Terrorism is not the deadliest form of violence in the world. But it delivers significantly more damage in its emotional and psychological impacts.

Terrorism kills far fewer people than other forms of violence. Armed conflict kills nine times as many people as terrorism, and homicide kills over 45 times as many people, reports the Global Terrorism Index 2024 (GTI), produced by the Institute for Economics & Peace. However, terrorism is unique as its unpredictability and high casualty rates lead to significant emotional and psychological impacts, which can in turn lead to significant social and geopolitical repercussions.

Terrorism is a unique threat not because it kills the most people, but because it has the greatest potential psychological and social impact. This impact is felt not only by the victims of terrorist attacks, but also by their family, emergency response workers and the broader community. A review of studies on terrorism and psychological impact shows elevated levels of post traumatic stress disorder (PTSD), major depressive disorder (MDD) and anxiety disorders in the population of the immediate areas of terrorist attacks. This can be manifested through symptoms such as low mood, intrusive memories, nightmares, hypervigilance, and avoidance behaviour.

 A study on the areas affected by the 2011 Norwegian terrorist attacks found that health services saw an increase in mental health-related visits immediately after the attacks, demonstrating a need for mental health primary care capacity in terrorism-affected areas. The most significant psychological effects are seen in individuals present during attacks or people with close ties to victims, with these individuals exhibiting PTSD at rates of 30-40 per cent according to a 2007 study. Effects can also be felt throughout broader society, changing public sentiment around key issues. For example, after the October 7th attacks by Hamas on Israel, support for the peace process and two-state solution collapsed, and rates of worry, sadness, and stress all more than doubled. 

Terrorist attacks targeted at specific social, ethnic or religious demographics can lead these groups to experience disproportionate levels of psychological stress.Using IEP’s Pillars of Positive Peace gives a greater understanding of the factors that inform terrorism. The strongest correlation between Positive Peace and terrorism is in the Acceptance of the Rights of Others Pillar. Countries that enforce formal laws that guarantee basic human rights and freedoms and also have informal social and cultural norms that promote the rights of others, are more likely to experience less impact from terrorism.

Responding to the impact of ideological terrorism aimed at religious groups, Founder and Executive Chairman of IEP Steve Killelea says that “[terrorists] are sending a message to all other people of those faiths, that they are targets as well and that’s what puts the terror into terrorism.” The psychological effect of this targeting can lead to increases in intolerance and bigotry in public discourse, harming the Acceptance for the rights of others pillar.

Social media networks and the speed of global information proliferation has also contributed to terrorism’s wider social and psychological impact beyond the immediate affected region. A study on university participants in Pakistan found that exposure to information related to terrorism through social media led to increased depressive symptoms and life dissatisfaction. Despite this, respondents who perceived a level of online support were less likely to report negative effects. Sensationalist media coverage of terrorism can lead to public spread of misinformation, which threatens to aggravate societal division. Chief Research Officer for IEP Thomas Morgan emphasises the importance of caution in terrorism discourse.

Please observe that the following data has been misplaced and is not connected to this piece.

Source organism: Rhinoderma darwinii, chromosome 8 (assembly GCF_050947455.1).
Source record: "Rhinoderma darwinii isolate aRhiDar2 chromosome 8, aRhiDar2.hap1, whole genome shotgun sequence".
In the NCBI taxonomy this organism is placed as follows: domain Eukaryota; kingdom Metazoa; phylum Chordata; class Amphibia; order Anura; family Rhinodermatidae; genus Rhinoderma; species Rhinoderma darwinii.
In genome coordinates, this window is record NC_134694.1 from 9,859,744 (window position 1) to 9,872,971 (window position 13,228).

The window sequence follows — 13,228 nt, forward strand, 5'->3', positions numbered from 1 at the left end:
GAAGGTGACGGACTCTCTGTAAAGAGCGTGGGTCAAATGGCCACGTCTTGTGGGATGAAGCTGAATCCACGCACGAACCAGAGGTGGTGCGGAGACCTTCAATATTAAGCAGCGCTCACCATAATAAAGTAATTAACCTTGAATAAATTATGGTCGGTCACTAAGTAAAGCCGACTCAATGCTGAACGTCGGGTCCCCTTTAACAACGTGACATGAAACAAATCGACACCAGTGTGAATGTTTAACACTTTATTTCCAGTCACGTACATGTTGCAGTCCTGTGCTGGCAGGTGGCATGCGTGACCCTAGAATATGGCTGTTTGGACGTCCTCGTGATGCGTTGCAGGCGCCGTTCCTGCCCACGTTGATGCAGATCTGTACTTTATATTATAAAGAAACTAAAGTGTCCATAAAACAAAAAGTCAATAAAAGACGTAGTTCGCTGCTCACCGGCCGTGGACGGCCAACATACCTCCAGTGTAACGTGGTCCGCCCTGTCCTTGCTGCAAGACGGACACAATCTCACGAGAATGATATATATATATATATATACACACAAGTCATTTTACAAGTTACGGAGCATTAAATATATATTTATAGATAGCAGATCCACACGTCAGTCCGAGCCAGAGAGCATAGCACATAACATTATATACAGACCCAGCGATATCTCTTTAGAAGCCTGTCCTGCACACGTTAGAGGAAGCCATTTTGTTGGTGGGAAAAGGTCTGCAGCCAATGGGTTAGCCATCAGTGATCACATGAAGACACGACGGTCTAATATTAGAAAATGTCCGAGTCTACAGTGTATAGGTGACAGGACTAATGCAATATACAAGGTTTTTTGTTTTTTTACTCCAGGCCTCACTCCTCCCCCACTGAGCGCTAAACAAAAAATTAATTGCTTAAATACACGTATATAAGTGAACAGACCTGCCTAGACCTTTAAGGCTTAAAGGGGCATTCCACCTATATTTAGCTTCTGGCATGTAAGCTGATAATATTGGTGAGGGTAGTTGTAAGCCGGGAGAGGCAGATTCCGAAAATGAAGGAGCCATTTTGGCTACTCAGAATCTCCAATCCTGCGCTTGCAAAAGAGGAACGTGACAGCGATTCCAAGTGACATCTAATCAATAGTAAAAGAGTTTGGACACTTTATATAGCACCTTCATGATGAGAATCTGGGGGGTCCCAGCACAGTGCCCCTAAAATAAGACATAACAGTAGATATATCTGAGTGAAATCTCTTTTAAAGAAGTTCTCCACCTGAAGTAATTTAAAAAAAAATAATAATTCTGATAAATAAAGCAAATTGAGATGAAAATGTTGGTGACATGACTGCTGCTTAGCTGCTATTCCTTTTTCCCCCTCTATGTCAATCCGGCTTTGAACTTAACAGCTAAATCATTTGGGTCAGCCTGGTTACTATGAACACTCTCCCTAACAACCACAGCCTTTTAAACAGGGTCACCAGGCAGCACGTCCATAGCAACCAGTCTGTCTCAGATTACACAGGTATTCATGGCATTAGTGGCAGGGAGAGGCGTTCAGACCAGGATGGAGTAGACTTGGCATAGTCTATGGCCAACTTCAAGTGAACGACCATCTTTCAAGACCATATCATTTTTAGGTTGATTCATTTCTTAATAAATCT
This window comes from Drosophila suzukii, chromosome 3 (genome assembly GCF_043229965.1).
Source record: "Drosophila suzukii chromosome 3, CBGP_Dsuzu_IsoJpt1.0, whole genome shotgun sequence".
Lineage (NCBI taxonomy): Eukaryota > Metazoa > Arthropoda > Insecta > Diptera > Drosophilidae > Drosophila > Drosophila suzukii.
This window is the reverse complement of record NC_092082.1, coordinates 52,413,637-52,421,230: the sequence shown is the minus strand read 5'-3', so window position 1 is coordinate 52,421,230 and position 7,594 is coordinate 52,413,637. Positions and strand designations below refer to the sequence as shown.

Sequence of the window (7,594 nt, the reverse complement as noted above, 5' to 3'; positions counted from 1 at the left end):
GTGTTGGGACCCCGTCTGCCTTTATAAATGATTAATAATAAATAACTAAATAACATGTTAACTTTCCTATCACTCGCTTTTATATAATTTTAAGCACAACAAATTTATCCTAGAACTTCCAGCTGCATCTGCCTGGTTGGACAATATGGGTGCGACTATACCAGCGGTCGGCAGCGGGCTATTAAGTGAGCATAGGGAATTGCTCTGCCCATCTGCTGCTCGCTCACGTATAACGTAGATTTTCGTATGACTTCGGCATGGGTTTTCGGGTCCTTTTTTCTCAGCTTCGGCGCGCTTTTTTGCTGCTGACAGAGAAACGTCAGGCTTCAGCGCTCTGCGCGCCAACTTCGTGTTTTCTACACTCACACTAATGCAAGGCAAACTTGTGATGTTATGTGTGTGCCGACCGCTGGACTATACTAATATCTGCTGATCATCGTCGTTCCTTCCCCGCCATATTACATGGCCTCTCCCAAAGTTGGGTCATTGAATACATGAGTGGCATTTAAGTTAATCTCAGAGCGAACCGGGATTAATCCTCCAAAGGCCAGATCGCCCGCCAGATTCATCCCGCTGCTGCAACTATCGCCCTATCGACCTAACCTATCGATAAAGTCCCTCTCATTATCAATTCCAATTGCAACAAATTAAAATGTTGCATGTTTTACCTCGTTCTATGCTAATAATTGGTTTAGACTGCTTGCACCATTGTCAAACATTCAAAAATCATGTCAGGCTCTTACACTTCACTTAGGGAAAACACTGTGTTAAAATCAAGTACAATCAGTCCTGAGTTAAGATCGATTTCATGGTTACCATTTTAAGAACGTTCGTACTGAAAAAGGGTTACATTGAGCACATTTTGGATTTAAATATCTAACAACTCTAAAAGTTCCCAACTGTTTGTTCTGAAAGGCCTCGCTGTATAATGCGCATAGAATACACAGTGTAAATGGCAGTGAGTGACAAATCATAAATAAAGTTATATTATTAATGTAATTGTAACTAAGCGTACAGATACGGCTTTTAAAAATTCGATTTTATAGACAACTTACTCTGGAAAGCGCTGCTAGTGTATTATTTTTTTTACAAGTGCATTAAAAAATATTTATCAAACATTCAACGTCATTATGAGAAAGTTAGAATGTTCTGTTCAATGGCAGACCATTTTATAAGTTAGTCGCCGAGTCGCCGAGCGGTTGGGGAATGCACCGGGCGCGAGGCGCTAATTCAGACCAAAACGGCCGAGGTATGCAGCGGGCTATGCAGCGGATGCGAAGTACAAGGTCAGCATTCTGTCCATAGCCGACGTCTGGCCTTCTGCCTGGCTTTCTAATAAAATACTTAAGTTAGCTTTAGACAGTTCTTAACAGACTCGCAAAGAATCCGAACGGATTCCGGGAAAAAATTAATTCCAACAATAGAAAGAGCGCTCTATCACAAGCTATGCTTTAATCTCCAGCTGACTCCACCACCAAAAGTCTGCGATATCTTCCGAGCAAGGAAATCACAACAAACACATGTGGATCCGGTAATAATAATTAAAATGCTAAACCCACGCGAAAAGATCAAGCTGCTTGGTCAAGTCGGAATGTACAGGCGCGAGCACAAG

“Politicians and people with a high public profile should be careful of what they say regardless of the increasing risk of terrorism,” Morgan said. “It’s always good to promote strong civil discourse and a strong civil society.” 

“Politicians and people with a high public profile should be careful of what they say.”

Academic literature on the psychological impacts of terrorism, while extensive, is generally focused on Western countries, with a significant proportion centred around the September 11th, 2001 attack in the US. The GTI 2024  found that Sub-Saharan Africa, the Middle East and South Asia accounted for 94 per cent of deaths from terrorism in 2023, emphasising the need for more extensive research on the psychological impacts of terrorism in non-Western nations. The GTI also reports that the drivers of terrorism vary in strength between highly economically developed and developing countries. In the OECD, internal conflict is only weakly linked to terrorism, whilst outside of the OECD it is the strongest predictor. 

Terrorism’s psychological toll is felt beyond the statistics of death and injury, significantly amplifying its societal harm. The extent of the emotional and psychological damage inflicted emphasises the need for effective social interventions for those affected by terrorist attacks and great care in managing public discourse to maintain societal cohesion. 




Editorial Staff

Vision of Humanity

Vision of Humanity

Vision of Humanity is brought to you by the Institute for Economics and Peace (IEP), by staff in our global offices in Sydney, New York, The Hague, Harare and Mexico. Alongside maps and global indices, we present fresh perspectives on current affairs reflecting our editorial philosophy.